A change. A variance from a routine I'd grown accustomed to, and very much enjoyed. Something I cherished and looked forward to, each and every day, throughout the day, and into the future.
Now, like a puff of smoke, it and everything associated with it is gone.
I have my morning coffee in silence, with a heavy heart. This is a new normal, and I have to get used to it. I take a deep breath.
In an article from Elephant Journal titled Everything the Buddha Ever Taught in 2 Words, Suzuki Roshi is asked to sum up the Buddha's teachings in just one phrase. The response is simply "Everything Changes".
The article is powerful. Read it if you have a moment. As humans, one of our biggest sources of suffering is that we forget this simple reality. We become attached to our routines. We become attached to people, places, even television programming. We become attached to expectations and hopes. And the reality is, all of this is fluid, moving, always in a state of flux. Situations change, and people change. Or rather, sometimes people don't change. In any event, our perceived normal is always subject to fall right out from under us, leaving us to pick up the pieces and start again.
All we have is the moment. And while this new normal is hard for me right now, it is not as hard today as it was on Monday, or yesterday. In January, I wrote with joy about what turtles, knitting and life could teach us. I didn't realize that those lessons were not complete yet. In 2011 I was rocked to my foundation by the same events happening now, and perhaps the final lesson from this long, sordid chapter of my life is that the past doesn't get to repeat itself a second time. In the same situation now that I found myself in 3 years before, I do not react the same way. There are no Sad Eyes this time around. Life is short. Far too short for that.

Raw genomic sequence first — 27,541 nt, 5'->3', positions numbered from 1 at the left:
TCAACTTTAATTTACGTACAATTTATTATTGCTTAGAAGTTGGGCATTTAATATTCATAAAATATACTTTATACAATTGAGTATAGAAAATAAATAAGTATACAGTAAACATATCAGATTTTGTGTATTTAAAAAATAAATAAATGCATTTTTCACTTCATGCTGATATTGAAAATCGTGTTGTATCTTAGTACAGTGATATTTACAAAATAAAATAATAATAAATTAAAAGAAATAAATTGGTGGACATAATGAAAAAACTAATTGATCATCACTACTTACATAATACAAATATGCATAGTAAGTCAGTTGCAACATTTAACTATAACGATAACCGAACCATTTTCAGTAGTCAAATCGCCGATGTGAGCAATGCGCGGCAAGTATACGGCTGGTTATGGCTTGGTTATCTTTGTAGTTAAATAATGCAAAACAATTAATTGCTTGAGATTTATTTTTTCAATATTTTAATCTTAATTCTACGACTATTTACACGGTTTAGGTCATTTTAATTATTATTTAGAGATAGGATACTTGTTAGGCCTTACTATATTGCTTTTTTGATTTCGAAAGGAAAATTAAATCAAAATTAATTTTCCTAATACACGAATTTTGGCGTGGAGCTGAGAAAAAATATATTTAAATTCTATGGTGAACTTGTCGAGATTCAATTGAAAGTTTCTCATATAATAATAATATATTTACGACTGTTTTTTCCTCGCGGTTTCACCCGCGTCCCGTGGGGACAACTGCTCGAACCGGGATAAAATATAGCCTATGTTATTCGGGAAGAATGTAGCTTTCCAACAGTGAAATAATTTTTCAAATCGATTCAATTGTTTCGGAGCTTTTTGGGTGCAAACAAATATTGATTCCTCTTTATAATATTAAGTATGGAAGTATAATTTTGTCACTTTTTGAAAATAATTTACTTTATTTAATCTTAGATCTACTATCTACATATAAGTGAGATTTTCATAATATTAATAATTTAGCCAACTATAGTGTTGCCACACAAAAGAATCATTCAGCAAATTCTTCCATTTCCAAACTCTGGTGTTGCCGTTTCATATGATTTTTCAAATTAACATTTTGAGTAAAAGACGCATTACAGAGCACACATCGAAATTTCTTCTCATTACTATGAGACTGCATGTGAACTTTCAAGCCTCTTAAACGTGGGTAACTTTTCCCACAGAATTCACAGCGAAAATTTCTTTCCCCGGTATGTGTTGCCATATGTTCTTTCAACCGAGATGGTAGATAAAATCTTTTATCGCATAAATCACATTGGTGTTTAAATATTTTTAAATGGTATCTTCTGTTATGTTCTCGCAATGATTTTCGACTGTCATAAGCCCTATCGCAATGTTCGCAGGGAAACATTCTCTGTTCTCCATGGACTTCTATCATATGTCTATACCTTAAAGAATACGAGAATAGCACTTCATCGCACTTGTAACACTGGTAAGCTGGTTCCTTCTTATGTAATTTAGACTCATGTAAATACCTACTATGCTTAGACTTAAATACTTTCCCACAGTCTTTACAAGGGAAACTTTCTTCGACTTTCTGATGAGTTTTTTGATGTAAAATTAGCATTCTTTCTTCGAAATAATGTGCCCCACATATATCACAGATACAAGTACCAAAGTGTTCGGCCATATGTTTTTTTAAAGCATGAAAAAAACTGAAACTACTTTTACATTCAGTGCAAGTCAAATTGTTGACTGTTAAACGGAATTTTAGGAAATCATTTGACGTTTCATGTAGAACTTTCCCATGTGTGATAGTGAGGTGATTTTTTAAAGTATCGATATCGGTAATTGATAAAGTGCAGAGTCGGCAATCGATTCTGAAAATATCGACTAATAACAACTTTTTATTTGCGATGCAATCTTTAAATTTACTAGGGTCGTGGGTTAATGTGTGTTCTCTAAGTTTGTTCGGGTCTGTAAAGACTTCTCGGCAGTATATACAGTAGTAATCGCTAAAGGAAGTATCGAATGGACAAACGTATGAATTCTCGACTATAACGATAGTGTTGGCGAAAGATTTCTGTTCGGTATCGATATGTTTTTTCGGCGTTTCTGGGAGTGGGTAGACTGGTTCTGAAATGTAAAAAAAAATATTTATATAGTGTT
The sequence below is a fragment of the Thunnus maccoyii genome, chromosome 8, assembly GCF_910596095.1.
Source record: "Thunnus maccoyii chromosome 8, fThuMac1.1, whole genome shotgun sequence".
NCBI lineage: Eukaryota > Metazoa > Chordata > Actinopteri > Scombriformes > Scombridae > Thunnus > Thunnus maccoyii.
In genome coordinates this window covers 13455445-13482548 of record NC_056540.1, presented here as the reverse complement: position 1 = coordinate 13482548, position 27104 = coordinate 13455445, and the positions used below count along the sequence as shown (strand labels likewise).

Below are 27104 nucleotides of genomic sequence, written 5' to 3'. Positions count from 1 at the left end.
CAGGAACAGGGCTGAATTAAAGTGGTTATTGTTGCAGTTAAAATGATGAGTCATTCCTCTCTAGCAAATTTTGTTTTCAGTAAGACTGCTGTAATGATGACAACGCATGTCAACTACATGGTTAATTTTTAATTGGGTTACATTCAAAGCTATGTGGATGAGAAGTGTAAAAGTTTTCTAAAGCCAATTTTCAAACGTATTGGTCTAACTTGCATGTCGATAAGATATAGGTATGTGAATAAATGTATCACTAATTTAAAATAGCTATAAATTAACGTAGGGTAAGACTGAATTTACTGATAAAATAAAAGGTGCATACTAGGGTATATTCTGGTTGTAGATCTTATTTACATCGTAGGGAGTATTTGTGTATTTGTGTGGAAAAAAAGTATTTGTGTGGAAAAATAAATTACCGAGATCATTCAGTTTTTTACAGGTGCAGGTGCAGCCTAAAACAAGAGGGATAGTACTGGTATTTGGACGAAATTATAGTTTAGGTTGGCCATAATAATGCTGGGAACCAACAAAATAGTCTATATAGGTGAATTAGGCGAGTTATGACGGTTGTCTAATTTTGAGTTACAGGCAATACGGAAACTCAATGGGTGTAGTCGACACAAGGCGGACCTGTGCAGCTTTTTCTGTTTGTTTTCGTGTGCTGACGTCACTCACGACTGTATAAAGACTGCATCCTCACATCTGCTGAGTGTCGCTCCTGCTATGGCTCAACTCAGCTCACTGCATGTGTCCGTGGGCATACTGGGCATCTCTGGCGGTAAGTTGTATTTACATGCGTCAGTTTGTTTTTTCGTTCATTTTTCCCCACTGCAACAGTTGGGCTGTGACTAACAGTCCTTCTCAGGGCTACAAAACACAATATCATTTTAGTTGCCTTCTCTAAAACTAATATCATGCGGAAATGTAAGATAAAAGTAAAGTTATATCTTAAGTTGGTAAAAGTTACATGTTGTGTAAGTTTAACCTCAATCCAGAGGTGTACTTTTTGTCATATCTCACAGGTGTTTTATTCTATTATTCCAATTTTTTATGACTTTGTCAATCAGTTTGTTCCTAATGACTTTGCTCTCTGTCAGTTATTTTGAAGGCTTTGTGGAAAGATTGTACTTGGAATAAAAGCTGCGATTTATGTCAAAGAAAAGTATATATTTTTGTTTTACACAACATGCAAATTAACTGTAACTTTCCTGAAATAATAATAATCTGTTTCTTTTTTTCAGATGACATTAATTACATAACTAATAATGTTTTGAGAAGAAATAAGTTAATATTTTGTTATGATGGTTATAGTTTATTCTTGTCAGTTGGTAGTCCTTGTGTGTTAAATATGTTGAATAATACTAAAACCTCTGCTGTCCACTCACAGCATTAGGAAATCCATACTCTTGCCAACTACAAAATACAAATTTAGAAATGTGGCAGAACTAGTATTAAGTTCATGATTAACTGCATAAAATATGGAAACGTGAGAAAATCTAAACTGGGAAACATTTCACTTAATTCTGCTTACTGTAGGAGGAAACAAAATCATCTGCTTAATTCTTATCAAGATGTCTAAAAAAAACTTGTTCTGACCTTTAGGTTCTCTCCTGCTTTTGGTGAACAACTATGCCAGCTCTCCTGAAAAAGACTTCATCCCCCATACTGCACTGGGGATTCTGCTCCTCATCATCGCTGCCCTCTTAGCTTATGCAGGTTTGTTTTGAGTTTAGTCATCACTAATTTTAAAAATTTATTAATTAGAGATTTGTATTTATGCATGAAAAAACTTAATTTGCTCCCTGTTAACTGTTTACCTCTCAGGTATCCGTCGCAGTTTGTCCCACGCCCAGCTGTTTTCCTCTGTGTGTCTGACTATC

Today I am so grateful for my friends Debby, Beverly, and Dana, who have encouraged me the past few days and reminded me of so many things I already knew, but needed to hear again. They will be there for me if I slip, and hold me accountable to my intentions, empower me with their support. I am grateful also for my other friends who, reading my previous post, saw between the lines and reached out Monday and yesterday, letting me know they were there if needed. What a blessing, really and truly, to have. I am grateful for my son, who told me yesterday, when I explained the situation, "Mama, don't be sad about it. It's so not worth it." (God I love that kid!)
And I am grateful for my readers, who follow the journey of my life through my words here. I could not do this without you! I would love it if you shared your own experiences of confronting new normals and dealing with change. We all go through it, in some form or fashion, and it never is easy, even when the changes are desired. When I participated in Hannah Marcotti's Making Space Cleanse in April, I never imagined I'd be making space for this in just a few short weeks. Ah, but that goes back to Suzuki Roshi's words, everything changes. And we must allow space for it.
I didn't know how to do this in the past, but thankfully, I have now learned. It's finally come full circle; the lesson is complete.